Posts Tagged ‘epatients’
October 24, 2012
Two recent items emphasize this them. First is an interview with James Merlino, MD, Chief Experience Officer at Cleveland Clinic and e-Patient Dave at TEDMED.
The interview asks pointed questions about Improving Doctor-Patient Communication from the provider and patient perspective. ePatient Dave gives Cleveland Clinic a big endorsement. See Dave’s blog post about the video.
Second is a post by Dr. Cosgrove, CEO of Cleveland Clinic on One Question that Changed our Organization or How Cleveland Clinic went from doctor-centered to patient-centered. It is a description of a water-shed moment. “Yes we do teach empathy. We’ve made it part of our culture.”Share this:
January 23, 2012
In a radio interview from Inside the Media, Hugo Campos, an e-Patient with an implanted defibrillator (ICD), talked about his desire to have the data from his device. His logical argument is that the device is now part of his body and so he should have the right to the data from the device. So far he has been unsuccessful in getting his provider or the manufacturer to assist him with this. While rights to one’s own health data is becoming a reality through the Affordable Care Act and Meaningful Use and through initiatives like the Blue Button, device data is new territory. One could argue that the data is too complex for the lay person to analyze but that is the same argument which was made not so long ago about medical records in general. With the growth of apps and health information on the web, complex medical data is becoming more accessible.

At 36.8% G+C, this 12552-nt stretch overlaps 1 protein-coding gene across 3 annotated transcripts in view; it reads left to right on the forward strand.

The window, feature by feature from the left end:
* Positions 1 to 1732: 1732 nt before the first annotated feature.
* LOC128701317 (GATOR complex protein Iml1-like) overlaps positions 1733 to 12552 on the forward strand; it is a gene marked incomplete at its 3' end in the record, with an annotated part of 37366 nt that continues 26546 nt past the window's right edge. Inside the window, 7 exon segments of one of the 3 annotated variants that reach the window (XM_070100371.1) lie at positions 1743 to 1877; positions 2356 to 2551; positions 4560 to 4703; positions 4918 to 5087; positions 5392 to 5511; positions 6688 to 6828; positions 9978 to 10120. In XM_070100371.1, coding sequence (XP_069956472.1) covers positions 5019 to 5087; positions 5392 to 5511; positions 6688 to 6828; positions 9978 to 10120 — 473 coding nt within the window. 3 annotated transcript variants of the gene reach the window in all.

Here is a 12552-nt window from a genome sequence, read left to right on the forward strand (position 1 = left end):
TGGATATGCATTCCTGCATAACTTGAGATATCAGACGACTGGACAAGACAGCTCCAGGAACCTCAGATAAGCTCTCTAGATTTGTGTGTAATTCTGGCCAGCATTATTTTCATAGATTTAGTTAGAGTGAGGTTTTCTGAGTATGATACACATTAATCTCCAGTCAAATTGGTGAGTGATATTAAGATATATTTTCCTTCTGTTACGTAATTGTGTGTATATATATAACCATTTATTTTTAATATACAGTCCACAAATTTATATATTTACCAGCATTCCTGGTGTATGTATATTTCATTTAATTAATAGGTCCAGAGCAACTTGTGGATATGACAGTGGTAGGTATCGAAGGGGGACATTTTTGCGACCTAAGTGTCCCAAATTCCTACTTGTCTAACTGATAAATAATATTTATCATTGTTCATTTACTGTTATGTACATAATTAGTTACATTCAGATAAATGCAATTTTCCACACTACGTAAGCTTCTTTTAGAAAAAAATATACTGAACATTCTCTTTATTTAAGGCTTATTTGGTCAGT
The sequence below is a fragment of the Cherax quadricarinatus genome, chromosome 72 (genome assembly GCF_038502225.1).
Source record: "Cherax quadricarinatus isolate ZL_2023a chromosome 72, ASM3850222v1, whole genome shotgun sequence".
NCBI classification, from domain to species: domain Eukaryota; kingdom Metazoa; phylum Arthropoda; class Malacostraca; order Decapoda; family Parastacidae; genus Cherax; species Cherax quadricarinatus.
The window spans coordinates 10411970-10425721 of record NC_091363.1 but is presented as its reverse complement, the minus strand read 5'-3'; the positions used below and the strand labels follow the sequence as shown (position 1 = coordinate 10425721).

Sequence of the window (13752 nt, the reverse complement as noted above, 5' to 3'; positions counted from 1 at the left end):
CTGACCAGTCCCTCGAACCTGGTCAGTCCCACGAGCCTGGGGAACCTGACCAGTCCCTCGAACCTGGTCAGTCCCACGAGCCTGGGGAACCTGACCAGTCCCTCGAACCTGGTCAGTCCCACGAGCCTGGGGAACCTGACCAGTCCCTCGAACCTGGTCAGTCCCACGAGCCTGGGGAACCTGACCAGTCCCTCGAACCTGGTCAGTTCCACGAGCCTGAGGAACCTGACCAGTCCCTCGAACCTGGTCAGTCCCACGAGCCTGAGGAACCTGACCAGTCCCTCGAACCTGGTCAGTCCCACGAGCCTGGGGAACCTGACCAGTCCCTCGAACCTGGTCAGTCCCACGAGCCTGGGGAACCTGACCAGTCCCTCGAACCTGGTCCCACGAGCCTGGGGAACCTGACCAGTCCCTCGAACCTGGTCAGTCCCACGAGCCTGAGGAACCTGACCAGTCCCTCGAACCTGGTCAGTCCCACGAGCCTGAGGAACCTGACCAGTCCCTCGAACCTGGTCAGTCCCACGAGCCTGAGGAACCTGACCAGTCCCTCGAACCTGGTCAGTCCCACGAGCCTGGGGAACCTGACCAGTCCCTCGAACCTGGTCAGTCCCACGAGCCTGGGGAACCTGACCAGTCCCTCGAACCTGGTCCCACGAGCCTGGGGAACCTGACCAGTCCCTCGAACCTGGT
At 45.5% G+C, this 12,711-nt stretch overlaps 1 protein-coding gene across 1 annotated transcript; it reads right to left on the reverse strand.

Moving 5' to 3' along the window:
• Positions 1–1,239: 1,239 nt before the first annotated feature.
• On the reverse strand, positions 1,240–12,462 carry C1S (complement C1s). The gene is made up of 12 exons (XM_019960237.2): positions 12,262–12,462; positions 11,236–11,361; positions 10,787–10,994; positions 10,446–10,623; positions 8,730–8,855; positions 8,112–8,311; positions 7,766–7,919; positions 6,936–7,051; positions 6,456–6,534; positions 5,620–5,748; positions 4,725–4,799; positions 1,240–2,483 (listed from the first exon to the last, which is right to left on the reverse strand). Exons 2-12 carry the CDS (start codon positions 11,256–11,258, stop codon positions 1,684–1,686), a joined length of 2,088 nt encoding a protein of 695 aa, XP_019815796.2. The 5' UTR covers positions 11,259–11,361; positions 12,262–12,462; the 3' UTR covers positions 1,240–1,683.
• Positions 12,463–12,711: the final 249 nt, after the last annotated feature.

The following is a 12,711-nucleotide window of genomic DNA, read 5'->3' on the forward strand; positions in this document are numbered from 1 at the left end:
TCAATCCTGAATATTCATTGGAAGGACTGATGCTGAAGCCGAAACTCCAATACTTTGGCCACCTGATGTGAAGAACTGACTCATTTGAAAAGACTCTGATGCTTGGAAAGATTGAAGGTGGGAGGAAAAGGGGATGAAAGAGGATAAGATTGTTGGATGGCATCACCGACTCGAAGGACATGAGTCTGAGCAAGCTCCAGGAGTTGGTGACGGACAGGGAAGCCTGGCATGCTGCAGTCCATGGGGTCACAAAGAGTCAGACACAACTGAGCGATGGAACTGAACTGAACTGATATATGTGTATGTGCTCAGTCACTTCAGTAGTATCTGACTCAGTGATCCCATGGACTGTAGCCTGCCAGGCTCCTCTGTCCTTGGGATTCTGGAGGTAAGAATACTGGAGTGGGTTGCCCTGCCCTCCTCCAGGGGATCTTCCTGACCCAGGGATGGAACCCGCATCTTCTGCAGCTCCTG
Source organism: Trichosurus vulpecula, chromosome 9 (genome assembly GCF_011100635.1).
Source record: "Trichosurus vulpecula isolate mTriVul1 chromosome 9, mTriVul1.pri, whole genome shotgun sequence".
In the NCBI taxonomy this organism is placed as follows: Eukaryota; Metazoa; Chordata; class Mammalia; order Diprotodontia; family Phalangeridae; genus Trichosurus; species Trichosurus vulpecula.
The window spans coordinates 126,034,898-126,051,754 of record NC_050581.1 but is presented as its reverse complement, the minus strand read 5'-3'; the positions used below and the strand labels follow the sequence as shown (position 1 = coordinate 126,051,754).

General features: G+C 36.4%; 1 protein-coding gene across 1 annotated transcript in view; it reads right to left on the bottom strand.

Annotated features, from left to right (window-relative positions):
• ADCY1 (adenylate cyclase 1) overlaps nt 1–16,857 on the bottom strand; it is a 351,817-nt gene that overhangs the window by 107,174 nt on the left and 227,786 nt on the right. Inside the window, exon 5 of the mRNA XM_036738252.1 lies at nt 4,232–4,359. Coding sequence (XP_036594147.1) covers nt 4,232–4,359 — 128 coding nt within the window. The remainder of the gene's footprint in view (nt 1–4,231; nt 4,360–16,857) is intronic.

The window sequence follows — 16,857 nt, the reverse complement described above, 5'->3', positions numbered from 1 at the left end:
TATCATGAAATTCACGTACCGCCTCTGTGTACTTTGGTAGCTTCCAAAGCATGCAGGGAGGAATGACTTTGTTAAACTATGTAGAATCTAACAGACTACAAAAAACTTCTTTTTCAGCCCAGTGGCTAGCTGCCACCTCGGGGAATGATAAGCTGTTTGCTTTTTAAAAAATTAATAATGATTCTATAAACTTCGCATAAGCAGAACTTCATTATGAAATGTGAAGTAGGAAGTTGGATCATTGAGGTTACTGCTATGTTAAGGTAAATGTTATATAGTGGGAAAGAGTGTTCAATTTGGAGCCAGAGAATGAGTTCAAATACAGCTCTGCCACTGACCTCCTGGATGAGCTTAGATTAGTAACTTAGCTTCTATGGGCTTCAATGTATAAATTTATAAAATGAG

This new territory needs more discussion. See the comments on the podcast page. Also, you can follow Hugo on the ICD Users blog.Share this:
November 8, 2011